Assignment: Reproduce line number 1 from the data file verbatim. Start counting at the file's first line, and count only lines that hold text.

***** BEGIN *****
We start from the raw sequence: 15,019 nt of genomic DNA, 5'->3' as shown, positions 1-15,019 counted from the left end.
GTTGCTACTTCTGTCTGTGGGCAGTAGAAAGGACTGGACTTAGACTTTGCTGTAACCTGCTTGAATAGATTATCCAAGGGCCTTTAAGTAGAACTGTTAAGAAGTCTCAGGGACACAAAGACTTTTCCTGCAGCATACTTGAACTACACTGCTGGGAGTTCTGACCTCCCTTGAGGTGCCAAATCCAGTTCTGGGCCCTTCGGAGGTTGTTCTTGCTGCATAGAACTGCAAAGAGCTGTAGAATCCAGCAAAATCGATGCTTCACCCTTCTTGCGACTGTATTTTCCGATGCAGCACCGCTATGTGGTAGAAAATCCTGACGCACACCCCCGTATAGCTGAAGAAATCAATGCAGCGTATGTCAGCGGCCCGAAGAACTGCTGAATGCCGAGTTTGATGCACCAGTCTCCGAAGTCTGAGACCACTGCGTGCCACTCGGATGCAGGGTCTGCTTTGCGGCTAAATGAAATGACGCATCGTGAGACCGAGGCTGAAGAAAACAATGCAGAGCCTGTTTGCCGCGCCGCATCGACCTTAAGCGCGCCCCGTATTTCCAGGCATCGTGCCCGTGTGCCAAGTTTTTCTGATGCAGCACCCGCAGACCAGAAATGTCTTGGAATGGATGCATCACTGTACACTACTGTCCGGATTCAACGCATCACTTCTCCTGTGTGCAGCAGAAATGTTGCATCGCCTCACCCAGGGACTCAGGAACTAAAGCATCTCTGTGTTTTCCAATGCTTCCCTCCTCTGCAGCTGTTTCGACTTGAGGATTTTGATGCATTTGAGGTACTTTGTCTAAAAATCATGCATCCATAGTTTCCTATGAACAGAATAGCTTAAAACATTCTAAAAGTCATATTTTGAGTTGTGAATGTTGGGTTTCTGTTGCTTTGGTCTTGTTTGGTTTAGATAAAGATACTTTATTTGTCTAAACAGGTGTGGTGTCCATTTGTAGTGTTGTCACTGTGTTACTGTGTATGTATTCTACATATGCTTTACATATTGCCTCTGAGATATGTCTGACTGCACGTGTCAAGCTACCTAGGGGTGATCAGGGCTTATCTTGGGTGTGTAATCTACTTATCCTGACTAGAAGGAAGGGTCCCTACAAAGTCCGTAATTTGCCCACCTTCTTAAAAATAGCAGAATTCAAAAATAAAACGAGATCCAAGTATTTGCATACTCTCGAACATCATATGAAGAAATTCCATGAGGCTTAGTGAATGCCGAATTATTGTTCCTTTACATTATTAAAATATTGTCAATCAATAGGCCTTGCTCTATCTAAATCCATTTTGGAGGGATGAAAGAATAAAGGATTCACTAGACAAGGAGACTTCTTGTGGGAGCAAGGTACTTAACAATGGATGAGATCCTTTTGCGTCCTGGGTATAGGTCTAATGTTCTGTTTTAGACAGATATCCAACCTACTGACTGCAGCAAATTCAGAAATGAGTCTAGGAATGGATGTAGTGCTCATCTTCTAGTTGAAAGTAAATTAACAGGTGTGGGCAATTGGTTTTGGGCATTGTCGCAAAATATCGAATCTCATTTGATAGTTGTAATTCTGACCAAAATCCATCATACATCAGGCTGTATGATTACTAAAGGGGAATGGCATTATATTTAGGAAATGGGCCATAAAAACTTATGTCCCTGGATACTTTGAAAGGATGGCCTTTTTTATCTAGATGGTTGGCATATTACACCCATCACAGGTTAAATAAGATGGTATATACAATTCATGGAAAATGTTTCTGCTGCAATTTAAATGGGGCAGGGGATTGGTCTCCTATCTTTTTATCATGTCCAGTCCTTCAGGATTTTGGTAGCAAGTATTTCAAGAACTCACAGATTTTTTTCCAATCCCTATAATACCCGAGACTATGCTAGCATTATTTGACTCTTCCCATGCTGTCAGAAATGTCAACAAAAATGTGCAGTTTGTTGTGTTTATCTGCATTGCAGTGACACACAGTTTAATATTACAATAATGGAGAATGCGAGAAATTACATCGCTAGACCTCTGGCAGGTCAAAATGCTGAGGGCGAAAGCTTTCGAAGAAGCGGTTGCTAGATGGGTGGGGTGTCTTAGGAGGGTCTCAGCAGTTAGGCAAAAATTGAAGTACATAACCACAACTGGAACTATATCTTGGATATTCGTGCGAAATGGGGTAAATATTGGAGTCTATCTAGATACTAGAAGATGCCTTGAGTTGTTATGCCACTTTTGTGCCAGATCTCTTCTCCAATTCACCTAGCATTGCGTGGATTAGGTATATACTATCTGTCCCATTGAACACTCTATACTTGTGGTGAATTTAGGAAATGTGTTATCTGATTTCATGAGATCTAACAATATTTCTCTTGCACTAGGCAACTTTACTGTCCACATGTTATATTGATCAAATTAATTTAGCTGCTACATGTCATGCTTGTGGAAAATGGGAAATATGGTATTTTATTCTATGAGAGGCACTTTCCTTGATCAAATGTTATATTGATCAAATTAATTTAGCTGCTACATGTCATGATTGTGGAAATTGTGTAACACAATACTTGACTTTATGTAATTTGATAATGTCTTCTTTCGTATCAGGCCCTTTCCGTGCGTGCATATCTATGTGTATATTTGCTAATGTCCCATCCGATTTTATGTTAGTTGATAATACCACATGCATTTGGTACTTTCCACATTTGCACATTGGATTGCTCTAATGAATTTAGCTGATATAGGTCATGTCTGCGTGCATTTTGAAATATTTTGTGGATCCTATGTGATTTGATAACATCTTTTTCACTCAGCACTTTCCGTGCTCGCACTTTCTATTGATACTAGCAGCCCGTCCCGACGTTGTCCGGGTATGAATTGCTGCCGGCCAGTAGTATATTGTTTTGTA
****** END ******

We start from the raw sequence: 15,019 nt of genomic DNA, 5'->3' as shown, positions 1-15,019 counted from the left end.